My eyes are red but is it conjunctivitis?

Most people who develop a red eye believe that they have conjunctivitis and sometimes they are right. What people often don’t realise though, is that there are different types of conjunctivitis and only some can be helped by using an antibiotic eye drop.

Bacterial Conjunctivitis is especially prevalent among children, it is easily transmitted by the eye being

touched and then items shared with others. It is characterised by an eye that is red all over, there is

usually a dark green discharge which can cause the eyes to become stuck together on awakening. The

vision isn’t really affected but because the eye feels sore, it is tempting to touch it. It is actually a self-

limiting condition so doesn’t have to be treated at all but using antibiotic eye drops should speed up the


Allergic conjunctivitis has a similar appearance to bacterial but the eye is likely to be itchy. It’s very

hard not to rub it but if you do, the itching worsens almost immediately. Splashing cold water onto the

eye can help or using a cold compress e.g. wet flannel. The key also is to avoid whatever has triggered

the allergic response. Most commonly, this is hay fever in the summer and house dust in the winter. People have certain types of pollens that they may be allergic to and each of these are usually around

for certain periods, e.g. flowering plants in the Spring, Grass in the Summer, Spores in Autumn. Indoor

dust is the main allergen but animal hair is also a very common cause. Antihistamine tablets and/or eye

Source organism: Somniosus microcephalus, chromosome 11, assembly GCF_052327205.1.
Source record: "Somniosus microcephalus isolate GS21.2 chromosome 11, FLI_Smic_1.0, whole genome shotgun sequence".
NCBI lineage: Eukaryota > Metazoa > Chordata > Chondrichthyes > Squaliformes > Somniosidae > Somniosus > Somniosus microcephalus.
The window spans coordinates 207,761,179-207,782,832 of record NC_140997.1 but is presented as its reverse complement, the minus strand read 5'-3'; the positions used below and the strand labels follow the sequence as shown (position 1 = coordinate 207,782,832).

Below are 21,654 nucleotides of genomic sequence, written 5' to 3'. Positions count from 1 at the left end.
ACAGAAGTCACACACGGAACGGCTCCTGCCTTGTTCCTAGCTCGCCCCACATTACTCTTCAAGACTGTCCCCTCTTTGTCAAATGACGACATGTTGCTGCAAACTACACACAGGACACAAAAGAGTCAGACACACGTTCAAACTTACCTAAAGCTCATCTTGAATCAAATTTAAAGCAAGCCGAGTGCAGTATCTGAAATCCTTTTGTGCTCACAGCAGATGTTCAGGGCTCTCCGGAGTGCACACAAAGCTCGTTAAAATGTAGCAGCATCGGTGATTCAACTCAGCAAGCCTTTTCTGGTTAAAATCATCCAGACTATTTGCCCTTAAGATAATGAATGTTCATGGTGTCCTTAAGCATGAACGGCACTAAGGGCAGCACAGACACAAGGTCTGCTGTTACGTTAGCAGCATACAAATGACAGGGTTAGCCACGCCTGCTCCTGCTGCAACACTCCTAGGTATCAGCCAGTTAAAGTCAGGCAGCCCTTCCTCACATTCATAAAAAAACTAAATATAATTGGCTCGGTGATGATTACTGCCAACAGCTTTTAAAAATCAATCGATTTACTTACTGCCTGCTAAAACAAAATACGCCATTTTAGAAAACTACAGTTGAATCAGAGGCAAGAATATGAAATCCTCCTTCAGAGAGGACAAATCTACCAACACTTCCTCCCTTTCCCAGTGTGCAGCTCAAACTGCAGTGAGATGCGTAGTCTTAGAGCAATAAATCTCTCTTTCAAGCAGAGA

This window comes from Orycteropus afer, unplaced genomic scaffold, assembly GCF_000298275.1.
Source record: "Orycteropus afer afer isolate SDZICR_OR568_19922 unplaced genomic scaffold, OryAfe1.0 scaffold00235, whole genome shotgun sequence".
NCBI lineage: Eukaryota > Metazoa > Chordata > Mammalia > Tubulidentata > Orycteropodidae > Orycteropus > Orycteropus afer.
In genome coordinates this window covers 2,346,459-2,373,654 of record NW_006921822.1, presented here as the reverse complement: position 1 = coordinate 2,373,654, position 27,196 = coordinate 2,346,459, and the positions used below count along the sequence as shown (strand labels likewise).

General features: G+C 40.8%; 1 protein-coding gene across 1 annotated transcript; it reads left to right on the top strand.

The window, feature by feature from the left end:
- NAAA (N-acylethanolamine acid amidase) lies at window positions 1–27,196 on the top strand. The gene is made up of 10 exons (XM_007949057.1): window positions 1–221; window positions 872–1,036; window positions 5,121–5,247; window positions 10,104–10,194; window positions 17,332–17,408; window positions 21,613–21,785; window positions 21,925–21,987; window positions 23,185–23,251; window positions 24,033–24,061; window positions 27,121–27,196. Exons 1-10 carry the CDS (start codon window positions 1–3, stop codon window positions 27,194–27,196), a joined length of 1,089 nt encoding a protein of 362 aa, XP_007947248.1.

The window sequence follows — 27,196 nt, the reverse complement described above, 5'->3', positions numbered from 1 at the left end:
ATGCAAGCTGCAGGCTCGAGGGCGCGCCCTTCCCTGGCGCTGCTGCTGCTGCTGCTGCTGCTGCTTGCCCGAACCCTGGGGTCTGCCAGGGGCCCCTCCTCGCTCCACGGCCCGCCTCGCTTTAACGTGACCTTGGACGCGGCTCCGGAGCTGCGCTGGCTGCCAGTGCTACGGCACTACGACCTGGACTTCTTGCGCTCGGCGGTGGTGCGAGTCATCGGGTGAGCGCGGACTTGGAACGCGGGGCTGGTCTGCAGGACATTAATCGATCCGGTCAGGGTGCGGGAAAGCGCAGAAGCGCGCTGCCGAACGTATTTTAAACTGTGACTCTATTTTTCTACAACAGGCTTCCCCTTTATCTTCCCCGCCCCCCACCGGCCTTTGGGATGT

drops can help if used regularly throughout the period of exposure. Once the eye is aggravated, it is

necessary to continue treatment for some time afterwards to help speed the healing process. Keeping

windows closed at night (when pollen levels are highest) and washing hands/face after exposure to any

allergen can help.

Viral conjunctivitis also shows as red eyes and watery discharge but there is no treatment for it. It is

associated with contagious diseases; people having a cold and coughing/ sneezing nearby. Since the tears drain into the nasal passageway, forceful nose blowing can cause a virus to move from your respiratory system to your eyes. It can also be passed easily to others, so hand washing and not sharing towels is recommended. Unfortunately, it just needs to be left to run its course.

Always consult a qualified optometrist to confirm a diagnosis!

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